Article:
Teen's recovery from head-on collision 'just incredible'

January 17, 2000|By ANDREA ROWLAND

MYERSVILLE, Md. - Sherrie Jeans seems like most teenagers.

She beams at the mention of her new car. She picks up the phone on the first ring. She likes boys, hanging out with her friends, and looking good.

Barely more than a year ago, the Myersville, Md., teenager lay comatose with multiple, critical injuries in Washington County Hospital after she hit a tree head-on at 50 mph.

Sherrie, 18, wasn't wearing her seat belt when she crashed on Dec. 26, 1998. Although she doesn't remember the circumstances of the crash, authorities have speculated Sherrie may have been distracted by the cell-phone she had received for Christmas a day earlier because it was turned on when they reached the accident scene.


She no longer carries a cell phone.

Sherrie and her mother, Anne Jeans, credited the quick response of Frederick County paramedics and the "incredible team" of health care professionals at Washington County Hospital - where Sherrie spent eight weeks - with saving Sherrie's life and directing her remarkable recovery.

"I don't know how to thank all these people for saving my baby," said Anne Jeans, who kept a detailed journal of Sherrie's progress and hospital experiences from the time her daughter arrived at the hospital's regional trauma center.

The Hagerstown hospital boasts the state's only Level Two trauma center without medical residents in a rural area, and is one of only 10 Level Two trauma centers in the country, said Trauma Director Marc Kross, the trauma surgeon in charge when Sherrie arrived at the hospital.

To be classified as a Level Two trauma center, there must be a trauma surgeon always on-site, and other specialists must be within a 30-minute responding area of the facility, said Neurosurgeon Neal O'Malley, who also handled Sherrie's case.

The teenager's prognosis was "grave" when she arrived at the hospital, and she might have died without the care of trauma center staff members, Kross said.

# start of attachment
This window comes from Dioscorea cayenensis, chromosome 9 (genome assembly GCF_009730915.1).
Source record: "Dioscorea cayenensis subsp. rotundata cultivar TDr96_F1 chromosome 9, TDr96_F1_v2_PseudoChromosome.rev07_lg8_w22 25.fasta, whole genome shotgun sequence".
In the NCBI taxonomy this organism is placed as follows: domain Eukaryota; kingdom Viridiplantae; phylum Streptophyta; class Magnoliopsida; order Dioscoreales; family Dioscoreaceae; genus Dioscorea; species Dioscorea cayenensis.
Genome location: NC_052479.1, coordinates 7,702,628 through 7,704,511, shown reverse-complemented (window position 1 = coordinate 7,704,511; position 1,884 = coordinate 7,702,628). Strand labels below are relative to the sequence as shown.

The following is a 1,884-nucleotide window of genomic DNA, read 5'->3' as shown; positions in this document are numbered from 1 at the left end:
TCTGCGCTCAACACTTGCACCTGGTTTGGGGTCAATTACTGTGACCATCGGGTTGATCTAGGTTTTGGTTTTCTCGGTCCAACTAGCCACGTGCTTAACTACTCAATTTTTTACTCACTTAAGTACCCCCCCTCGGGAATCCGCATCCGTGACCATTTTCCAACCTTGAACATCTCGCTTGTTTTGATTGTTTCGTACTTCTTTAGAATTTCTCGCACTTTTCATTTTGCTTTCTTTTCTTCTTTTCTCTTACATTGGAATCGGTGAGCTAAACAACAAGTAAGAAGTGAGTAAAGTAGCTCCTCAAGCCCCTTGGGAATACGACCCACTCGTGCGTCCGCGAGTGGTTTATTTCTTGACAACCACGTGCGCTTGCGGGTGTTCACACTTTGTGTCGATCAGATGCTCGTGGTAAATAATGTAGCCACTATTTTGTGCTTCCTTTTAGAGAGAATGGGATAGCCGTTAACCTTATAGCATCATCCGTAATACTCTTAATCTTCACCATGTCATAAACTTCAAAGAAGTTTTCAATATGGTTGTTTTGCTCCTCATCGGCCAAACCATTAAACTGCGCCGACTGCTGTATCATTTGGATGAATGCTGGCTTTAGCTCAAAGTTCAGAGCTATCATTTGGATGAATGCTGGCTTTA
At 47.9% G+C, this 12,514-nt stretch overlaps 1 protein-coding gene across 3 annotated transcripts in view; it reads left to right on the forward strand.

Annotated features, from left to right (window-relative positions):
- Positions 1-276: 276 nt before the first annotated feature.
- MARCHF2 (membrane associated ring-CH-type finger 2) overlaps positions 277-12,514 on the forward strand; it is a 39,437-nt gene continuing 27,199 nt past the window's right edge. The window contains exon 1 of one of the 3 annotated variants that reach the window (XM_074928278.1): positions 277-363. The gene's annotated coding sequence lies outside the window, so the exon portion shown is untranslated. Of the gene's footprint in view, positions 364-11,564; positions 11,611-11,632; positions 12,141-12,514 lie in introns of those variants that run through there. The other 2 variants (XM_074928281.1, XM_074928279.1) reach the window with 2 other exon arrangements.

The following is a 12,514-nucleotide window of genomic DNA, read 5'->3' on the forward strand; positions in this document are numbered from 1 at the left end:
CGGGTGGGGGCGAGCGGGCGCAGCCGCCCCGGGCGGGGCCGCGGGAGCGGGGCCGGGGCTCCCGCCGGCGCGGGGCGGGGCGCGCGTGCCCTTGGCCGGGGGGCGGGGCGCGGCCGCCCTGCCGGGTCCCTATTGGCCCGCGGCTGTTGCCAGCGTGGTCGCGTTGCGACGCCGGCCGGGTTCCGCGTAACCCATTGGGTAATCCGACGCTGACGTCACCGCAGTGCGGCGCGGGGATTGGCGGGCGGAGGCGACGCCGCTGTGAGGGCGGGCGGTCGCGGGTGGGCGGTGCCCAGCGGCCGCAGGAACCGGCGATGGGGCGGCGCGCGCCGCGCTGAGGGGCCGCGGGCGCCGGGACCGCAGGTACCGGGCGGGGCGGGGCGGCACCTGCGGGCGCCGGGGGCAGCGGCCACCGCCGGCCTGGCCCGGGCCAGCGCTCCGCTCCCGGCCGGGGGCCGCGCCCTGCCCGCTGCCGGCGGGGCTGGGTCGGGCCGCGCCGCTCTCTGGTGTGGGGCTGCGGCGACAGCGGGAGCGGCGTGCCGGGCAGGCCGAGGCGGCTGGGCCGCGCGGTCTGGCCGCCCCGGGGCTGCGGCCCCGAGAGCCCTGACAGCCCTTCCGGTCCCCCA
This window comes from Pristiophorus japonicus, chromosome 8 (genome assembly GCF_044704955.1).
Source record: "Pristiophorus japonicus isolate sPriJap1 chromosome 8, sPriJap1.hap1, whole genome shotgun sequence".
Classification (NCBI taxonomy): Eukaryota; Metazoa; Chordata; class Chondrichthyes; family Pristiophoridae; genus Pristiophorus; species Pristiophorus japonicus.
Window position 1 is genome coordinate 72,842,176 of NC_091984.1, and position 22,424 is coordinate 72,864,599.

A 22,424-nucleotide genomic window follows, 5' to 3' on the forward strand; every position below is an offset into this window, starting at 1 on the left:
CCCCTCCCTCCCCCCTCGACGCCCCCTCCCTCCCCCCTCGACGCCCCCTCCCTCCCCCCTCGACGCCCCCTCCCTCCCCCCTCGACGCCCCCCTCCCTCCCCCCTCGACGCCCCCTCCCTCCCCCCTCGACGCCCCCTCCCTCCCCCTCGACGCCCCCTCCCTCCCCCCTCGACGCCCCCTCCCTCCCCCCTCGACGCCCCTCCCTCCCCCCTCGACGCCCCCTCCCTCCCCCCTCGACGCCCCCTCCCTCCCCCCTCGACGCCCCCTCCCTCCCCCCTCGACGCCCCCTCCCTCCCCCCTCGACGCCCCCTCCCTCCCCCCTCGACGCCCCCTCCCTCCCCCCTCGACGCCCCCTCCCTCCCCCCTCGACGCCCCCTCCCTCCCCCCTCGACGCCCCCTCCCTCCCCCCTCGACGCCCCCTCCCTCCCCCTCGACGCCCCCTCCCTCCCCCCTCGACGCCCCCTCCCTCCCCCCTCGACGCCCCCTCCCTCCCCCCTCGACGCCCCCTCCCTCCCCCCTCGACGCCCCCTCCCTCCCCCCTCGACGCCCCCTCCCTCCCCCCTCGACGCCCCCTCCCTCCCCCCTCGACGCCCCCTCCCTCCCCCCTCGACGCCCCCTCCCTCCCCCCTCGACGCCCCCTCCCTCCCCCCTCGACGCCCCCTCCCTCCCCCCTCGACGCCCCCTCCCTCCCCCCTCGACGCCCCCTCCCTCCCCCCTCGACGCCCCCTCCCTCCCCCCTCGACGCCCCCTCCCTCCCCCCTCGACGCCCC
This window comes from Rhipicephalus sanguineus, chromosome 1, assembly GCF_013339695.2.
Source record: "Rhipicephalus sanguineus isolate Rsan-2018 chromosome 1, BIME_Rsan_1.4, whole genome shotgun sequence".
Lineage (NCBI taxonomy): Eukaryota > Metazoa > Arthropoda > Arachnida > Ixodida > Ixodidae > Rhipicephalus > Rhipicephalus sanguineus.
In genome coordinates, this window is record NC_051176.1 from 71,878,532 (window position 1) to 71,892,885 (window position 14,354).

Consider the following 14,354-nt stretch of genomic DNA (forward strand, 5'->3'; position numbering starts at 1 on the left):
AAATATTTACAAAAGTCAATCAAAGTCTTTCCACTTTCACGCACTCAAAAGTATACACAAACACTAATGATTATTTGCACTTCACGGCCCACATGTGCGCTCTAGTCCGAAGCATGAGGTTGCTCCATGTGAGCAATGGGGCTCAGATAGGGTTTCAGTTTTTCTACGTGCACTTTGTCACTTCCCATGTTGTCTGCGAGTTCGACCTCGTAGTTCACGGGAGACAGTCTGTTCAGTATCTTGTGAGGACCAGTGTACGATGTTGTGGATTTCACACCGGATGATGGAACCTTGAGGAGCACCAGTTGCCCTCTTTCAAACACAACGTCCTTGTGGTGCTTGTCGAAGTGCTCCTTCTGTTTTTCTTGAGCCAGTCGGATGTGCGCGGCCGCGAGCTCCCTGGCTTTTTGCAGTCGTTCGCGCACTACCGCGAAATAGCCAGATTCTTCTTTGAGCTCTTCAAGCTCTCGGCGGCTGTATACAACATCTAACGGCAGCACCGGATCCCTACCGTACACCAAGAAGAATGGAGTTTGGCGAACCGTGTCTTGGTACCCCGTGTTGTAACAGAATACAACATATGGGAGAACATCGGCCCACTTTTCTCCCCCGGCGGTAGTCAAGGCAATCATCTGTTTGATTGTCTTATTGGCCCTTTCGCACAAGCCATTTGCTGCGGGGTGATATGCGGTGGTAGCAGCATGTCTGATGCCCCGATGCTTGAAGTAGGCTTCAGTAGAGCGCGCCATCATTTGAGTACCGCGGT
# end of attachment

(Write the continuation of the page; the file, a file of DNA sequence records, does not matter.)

"People in this community don't realize the infrastructure and facility we have at Washington County Hospital," he said.

The Jeans family does.

"I love that hospital," Sherrie Jeans said.

She doesn't remember anything about the accident, but police reports state the crash occurred at 7:19 p.m. on U.S. 40 at Gambrill Park Road near Frederick, Md.

Sherrie, who was then a senior at Middletown High School, was driving her mother's Chevrolet Cavalier home from work at The Fredericktowne Mall when she was distracted, crossed the center line, and struck a tree on the front driver's side of her vehicle, Anne Jeans said.

Police reports stated that Sherrie "didn't swerve, didn't skid, didn't screech," her mother said.

The impact buckled the car's roof and threw open the driver's side door. Sherrie was thrown from the vehicle, struck the road on her left side, and was unconscious when paramedics arrived, her mother said.

The driver's side airbag had inflated.

Sherrie's story might have had a tragic ending, but "everything clicked during that 'golden hour,' " a term emergency workers use for the crucial time in which medical care can determine life or death immediately following a serious accident, Anne Jeans said.

A Frederick County emergency dispatcher driving home from work happened upon the accident scene moments after the crash and called for help, Anne Jeans said.

Paramedics from Braddock Heights Volunteer Fire Co. quickly responded. A Maryland State Police helicopter flew Sherrie to Washington County Hospital in three minutes, her mother said.

She was in "extremely critical condition" when she arrived at the hospital, Kross said.

Sherrie suffered a traumatic brain injury, broken left femur (the largest bone in the leg), broken left humerus (the long bone of the upper arm), collapsed left and right lungs, ruptured liver, bruised left kidney and abdominal injuries, he said.

She had multiple pelvic fractures, radial nerve palsy on her left side, left hip dislocation and bone fracture at the hip socket, and developed seizures, Kross added.

Sherrie was in a deep coma, her brain swollen, dotted with tiny lesions, and not communicating with the lower part of her body, O'Malley said.

Upon impact, "Her brain twisted a little bit, and one part twisted more than the other part," he said.

Trauma doctors put a tube down Sherrie's throat to help her breathe. They gave her blood transfusions, ran scans and took X-rays to determine internal damage, and set her broken bones.

Sherrie remained unconscious for two days, a period which was "very scary," Anne Jeans wrote in her journal.

Orthopedic Surgeon Shep J. Friedman reconstructed with "hardware" Sherrie's elbow, said Anne Jeans, who remained at her daughter's side throughout the ordeal. She started going home at night after establishing a good relationship with an Intensive Care Unit nurse she realized would be near to help her daughter.

"Those first four weeks were such a blur," Anne Jeans said. "Thank God for the wonderful staff and people who help you get through something like this."

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